Sat. Jun 22nd, 2024

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Album Review: PJ Harvey – I Inside the Old Year Dying

3 min read

PJ Harvey has had an acclaimed and storied career, with no fewer than ten studio albums released in the last 30 years. Receiving widespread critical affirmation from publications such as Rolling Stone (who list three of her albums in their “Top 500 Greatest Albums of All Time” list) and NME as well as being inducted with an MBE for her services to music. With so many fantastic and diverse albums behind her, one would understand if perhaps it’d be a struggle to deliver something new and fresh that can proudly take it’s place in her impressive discography, but a struggle it most certainly doesn’t seem like once you listen to I Inside the Old Year Dying.

Opening with jazz-infused drums and her trademark creative lyrics is the song Prayer At The Gate, which uses a catchy vocal hook to break up the verses whilst still allowing her impressive range to take centre stage. Soon after comes the aptly named Lwonesome Tonight, with it’s pulsing drum beat adding a new feel to the album and diversifying the dynamics, whilst also potentially containing a slight inspiration from Fleetwood Mac. It’s here that PJ Harvey’s unique vocal style is in full majestic force, although really that can be said for the entire record. The “Lwonesome” feel is carried on with the track Seem an I, which opens with vulnerable and mournful isolated vocals, which reminds this listener of a keening sea shantt, until bluesy guitar kicks in to add a whole other dimension to the song.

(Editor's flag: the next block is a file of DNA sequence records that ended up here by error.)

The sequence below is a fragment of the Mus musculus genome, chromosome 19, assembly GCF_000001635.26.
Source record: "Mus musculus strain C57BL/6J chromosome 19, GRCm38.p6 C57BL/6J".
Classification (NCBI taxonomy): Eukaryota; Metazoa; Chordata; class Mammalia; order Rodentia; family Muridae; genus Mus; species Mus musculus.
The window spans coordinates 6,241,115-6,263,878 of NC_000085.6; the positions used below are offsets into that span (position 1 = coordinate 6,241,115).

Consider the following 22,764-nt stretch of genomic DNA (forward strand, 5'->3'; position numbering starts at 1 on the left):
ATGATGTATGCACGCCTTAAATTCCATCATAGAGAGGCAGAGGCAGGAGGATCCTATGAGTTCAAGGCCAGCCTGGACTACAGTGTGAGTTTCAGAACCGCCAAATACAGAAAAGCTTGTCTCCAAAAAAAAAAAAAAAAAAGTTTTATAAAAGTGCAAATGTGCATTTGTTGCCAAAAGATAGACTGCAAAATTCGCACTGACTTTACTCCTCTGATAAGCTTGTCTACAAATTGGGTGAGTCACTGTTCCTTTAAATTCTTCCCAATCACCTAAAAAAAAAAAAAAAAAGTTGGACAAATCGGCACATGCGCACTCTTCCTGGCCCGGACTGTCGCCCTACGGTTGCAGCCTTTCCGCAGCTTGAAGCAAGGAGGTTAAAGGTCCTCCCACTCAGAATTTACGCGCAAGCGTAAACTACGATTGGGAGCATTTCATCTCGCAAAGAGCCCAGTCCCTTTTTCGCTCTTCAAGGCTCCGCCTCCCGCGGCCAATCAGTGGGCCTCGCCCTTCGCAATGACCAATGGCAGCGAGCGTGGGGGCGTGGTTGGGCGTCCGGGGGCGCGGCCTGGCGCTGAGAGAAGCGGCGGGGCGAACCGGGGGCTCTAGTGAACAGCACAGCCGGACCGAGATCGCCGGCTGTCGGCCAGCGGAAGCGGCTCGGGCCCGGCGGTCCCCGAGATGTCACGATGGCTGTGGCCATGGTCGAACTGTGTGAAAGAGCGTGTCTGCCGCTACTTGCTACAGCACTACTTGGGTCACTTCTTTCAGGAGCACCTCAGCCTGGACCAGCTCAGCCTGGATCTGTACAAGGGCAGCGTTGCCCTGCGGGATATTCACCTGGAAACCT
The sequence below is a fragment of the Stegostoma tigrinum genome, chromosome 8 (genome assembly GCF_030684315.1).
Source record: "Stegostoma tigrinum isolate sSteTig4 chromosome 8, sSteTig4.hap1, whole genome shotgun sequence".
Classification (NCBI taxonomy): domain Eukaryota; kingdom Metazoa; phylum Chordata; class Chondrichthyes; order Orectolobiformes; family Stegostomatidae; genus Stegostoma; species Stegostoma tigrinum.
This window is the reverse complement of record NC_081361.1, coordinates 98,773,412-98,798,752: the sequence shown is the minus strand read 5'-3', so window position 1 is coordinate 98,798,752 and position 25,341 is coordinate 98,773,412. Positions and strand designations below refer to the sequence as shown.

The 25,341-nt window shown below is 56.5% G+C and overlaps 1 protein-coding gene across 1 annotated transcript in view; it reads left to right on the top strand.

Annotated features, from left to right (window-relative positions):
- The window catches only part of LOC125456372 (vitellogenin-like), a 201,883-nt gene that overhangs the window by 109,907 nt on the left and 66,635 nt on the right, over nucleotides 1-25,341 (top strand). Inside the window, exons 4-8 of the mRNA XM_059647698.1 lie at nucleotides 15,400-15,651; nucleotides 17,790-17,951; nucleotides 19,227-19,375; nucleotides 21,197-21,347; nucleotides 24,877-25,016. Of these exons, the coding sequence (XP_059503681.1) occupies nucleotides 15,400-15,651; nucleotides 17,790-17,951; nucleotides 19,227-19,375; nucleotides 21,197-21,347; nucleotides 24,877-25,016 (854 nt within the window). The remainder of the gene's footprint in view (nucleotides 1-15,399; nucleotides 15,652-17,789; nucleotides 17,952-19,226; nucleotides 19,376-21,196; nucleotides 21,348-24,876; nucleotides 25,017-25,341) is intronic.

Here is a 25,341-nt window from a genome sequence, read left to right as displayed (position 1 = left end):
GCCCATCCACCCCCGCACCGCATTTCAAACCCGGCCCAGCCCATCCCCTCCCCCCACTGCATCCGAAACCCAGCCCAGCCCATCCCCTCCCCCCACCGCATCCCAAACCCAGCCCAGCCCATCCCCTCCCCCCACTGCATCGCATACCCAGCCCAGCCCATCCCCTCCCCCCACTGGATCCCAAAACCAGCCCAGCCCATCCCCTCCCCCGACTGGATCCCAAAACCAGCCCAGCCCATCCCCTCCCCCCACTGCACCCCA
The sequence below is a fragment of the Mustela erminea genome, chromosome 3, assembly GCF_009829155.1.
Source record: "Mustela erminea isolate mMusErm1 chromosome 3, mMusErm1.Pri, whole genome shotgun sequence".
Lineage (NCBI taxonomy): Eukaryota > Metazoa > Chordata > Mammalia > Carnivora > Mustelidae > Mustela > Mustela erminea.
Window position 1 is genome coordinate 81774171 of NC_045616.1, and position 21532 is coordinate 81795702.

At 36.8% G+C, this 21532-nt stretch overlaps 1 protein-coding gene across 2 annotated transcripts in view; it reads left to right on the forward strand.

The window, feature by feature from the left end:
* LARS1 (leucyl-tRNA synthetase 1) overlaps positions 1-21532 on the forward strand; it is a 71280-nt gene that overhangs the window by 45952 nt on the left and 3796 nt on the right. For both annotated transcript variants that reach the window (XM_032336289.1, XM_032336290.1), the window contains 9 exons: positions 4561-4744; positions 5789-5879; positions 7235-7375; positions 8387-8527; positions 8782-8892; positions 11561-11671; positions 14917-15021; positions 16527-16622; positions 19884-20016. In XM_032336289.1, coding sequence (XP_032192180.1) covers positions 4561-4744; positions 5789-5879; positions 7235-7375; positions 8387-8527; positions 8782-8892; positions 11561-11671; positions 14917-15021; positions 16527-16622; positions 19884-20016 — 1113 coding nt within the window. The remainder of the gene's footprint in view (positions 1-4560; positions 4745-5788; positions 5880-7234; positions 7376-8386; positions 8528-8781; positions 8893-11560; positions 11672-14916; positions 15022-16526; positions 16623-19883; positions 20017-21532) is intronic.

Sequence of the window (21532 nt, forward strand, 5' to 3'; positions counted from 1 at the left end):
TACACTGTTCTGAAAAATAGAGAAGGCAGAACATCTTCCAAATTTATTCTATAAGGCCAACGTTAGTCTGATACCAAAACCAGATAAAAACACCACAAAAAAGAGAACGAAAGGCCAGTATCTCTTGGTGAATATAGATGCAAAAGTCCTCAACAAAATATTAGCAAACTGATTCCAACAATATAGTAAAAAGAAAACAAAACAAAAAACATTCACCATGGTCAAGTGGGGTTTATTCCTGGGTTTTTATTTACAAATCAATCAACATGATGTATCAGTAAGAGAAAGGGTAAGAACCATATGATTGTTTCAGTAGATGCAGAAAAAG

One thing that has to be brought up about this album, is the unique and quirky use of the “Dorset dialect” wherein odd sounding words cropping up in nearly every section, a creative and inspired way to set PJ’s music apart from her contemporaries. In the song The Nether-Edge, this is on full display, especially with the saying “wull sarch, Eäpril wull try, Mäy u’ll tell if you’ll live or die” which roughly translates to “March will search, April will try. May will tell if you’ll live or die”. The use of the Dorset dialect is further used in the title track, which is also the shortest song on the album, although it does have higher energy instrumentals than the rest of the record.

The album contains a plethora of different styles and influences, including electronic on the song All Souls which offsets the odd melody with a slowly pounding bass in the background, which at first merely serves the song but eventually catches the attention of the listener as it builds to become the main hook of the song. The diverse style is also shown in the twin songs A Child’s Question, August/A Child’s Question, July, two diametrically different tracks spiced with elements of folk, blues and country, and also includes a surprise male guest vocal from Colin Morgan.

In any career so long and varied, it can become such a challenge to deliver something new to the legions of loyal fans, as well as have it be something that fits in with such a sparkling discography. PJ Harvey has had very few misses, and the wait for one will just have to continue and she contributes a solid, creative and charmingly quirky album to her collection, one that is sure to be enjoyed by millions.